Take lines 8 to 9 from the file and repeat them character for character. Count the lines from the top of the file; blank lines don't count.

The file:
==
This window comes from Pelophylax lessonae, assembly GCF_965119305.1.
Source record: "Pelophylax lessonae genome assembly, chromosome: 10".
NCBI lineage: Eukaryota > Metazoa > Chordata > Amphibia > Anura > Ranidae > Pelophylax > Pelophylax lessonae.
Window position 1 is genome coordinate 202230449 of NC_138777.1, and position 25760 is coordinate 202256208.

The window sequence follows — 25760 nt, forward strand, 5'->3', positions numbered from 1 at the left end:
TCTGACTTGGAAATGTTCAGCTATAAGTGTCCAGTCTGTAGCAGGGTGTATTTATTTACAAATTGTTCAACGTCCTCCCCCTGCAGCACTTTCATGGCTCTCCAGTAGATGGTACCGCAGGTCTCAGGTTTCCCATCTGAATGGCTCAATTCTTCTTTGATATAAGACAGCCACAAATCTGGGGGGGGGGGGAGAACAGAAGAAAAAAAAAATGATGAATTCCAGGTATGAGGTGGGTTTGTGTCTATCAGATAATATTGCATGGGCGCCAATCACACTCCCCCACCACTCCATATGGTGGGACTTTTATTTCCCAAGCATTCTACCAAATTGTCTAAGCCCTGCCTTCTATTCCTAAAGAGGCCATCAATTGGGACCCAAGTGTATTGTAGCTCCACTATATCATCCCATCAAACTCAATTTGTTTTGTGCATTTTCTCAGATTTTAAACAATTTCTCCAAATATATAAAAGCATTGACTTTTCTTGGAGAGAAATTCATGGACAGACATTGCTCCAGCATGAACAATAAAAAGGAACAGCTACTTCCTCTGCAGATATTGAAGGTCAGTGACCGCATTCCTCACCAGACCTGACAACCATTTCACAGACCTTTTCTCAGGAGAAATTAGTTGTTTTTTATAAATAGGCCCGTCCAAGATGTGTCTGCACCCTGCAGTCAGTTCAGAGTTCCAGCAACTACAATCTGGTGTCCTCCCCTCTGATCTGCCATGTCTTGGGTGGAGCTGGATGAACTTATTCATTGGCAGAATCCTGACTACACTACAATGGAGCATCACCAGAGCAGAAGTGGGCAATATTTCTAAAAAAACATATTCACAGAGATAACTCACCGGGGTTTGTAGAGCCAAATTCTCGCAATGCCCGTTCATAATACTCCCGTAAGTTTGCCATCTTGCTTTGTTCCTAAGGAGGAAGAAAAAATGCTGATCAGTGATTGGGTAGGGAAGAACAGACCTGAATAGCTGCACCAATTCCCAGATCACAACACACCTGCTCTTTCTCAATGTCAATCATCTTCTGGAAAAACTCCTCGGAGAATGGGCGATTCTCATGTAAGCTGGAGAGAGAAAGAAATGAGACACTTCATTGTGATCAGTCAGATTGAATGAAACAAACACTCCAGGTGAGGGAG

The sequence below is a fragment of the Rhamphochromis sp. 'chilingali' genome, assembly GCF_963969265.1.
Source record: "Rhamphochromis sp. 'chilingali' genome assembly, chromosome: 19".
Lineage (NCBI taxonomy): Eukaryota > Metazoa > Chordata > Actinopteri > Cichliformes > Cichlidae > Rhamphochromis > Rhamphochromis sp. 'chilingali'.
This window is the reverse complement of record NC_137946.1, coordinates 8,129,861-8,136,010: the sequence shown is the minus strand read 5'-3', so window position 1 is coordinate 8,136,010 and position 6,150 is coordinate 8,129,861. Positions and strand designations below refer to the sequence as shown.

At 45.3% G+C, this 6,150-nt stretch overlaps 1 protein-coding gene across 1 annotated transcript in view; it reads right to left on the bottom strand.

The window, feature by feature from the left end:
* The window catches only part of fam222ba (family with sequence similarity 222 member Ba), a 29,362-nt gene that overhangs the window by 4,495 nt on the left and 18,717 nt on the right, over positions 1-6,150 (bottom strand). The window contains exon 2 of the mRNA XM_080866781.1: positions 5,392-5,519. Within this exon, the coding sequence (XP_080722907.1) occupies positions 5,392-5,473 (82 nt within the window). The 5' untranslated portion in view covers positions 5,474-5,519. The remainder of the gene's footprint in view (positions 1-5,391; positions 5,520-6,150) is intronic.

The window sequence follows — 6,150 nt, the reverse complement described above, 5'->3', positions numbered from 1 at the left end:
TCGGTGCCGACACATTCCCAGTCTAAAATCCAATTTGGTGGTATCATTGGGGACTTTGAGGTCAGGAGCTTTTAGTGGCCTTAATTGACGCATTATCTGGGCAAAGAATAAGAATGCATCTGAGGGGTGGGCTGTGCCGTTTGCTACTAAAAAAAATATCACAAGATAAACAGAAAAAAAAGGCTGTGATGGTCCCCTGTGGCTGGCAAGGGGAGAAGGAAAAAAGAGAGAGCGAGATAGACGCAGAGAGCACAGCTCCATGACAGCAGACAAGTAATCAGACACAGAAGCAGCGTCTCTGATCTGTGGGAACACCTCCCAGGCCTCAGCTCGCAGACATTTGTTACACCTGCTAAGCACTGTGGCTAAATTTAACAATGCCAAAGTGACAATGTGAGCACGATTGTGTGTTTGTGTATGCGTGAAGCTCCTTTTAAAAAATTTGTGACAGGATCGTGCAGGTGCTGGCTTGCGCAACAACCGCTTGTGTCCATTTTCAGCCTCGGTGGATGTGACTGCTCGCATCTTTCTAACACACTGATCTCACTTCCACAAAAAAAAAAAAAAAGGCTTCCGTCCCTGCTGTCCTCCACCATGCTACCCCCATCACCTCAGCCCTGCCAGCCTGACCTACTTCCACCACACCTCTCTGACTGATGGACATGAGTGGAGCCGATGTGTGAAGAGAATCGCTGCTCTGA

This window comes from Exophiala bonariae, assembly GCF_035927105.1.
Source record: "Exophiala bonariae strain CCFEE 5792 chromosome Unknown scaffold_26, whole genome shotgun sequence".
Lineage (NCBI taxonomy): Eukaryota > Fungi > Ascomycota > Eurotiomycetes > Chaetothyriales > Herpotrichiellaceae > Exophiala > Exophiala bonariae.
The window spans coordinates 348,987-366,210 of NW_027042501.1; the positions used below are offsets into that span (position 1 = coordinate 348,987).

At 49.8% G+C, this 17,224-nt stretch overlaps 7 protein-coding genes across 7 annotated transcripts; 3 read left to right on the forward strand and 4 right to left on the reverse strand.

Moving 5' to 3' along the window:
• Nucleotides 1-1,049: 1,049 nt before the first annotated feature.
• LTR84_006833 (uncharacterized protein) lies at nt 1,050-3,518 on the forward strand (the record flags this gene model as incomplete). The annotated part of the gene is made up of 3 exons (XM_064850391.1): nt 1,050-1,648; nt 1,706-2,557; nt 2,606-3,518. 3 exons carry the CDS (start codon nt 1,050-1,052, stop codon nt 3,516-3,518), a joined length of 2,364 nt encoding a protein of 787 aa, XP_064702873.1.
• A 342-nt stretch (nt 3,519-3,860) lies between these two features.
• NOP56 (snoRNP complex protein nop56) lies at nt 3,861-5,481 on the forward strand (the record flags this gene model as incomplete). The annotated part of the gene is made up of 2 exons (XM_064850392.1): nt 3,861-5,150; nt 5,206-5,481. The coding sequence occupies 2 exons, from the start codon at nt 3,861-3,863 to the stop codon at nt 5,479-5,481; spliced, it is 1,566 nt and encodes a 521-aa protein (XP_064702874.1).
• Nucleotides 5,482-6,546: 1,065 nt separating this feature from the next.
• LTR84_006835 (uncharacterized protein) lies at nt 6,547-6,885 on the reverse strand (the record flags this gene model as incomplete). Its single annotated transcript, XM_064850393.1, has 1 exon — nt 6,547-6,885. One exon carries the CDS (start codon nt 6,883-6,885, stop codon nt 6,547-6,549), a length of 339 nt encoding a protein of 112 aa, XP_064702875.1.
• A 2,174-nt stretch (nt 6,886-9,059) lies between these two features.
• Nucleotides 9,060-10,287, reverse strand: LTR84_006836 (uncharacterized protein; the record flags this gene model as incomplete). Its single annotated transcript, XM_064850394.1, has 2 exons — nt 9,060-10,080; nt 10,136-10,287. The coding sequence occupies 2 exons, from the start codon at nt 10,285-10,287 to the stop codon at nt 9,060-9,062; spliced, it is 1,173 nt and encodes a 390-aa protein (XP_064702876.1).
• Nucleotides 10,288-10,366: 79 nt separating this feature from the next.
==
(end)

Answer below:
Source record: "Rhamphochromis sp. 'chilingali' genome assembly, chromosome: 19".
Lineage (NCBI taxonomy): Eukaryota > Metazoa > Chordata > Actinopteri > Cichliformes > Cichlidae > Rhamphochromis > Rhamphochromis sp. 'chilingali'.